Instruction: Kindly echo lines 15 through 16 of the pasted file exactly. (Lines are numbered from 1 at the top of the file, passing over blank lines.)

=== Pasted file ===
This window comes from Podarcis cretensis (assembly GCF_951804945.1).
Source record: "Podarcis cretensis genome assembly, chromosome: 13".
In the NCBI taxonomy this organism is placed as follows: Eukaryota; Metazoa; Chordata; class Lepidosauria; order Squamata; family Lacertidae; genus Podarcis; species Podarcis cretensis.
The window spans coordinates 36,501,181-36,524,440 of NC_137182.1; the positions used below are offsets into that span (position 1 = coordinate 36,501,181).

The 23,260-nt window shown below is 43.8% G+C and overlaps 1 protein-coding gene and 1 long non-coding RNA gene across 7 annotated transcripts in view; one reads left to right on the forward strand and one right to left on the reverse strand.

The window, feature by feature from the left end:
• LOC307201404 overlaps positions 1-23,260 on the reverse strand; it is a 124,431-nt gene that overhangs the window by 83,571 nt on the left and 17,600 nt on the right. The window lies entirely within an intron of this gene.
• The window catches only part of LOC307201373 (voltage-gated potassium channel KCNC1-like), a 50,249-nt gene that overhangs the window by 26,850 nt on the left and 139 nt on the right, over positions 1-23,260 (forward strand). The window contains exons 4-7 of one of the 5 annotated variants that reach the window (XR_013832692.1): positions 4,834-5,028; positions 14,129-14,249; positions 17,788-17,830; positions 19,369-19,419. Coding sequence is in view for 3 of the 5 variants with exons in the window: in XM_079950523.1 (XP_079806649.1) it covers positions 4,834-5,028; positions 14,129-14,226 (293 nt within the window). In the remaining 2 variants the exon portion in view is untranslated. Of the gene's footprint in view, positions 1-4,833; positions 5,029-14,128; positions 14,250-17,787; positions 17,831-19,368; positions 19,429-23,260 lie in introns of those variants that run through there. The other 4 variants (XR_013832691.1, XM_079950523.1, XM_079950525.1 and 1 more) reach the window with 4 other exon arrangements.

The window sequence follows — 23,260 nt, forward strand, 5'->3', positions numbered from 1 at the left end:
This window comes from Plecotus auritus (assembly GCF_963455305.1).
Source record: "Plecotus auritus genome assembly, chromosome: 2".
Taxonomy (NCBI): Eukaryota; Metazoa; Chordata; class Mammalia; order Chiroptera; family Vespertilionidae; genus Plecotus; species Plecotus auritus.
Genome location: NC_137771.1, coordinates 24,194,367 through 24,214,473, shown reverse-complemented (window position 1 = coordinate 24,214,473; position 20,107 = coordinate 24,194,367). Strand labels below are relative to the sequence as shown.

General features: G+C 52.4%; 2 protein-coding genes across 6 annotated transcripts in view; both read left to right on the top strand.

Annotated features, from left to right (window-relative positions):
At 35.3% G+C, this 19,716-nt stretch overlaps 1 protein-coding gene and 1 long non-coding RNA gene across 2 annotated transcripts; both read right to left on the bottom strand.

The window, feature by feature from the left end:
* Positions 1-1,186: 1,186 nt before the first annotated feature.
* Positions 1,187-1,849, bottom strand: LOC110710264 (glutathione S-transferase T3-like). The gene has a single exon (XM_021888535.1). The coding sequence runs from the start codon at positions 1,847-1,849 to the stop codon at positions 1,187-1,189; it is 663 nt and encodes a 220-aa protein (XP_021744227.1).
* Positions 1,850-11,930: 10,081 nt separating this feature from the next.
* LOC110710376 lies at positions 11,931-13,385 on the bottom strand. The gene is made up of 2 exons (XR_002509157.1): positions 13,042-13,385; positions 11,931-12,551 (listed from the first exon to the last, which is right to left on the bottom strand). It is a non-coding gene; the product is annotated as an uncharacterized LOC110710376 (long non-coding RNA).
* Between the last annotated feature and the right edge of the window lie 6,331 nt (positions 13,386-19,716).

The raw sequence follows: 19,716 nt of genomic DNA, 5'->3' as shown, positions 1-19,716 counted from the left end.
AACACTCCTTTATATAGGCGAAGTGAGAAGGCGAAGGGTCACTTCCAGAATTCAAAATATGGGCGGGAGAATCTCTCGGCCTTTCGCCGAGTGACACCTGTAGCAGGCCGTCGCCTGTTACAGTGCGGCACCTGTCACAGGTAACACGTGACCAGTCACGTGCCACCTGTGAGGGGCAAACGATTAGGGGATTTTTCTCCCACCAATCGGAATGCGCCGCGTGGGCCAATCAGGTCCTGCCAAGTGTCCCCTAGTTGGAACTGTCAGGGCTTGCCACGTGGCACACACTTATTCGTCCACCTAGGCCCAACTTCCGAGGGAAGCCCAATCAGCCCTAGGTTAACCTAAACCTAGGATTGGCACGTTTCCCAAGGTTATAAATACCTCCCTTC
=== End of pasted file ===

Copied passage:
Annotated features, from left to right (window-relative positions):
At 35.3% G+C, this 19,716-nt stretch overlaps 1 protein-coding gene and 1 long non-coding RNA gene across 2 annotated transcripts; both read right to left on the bottom strand.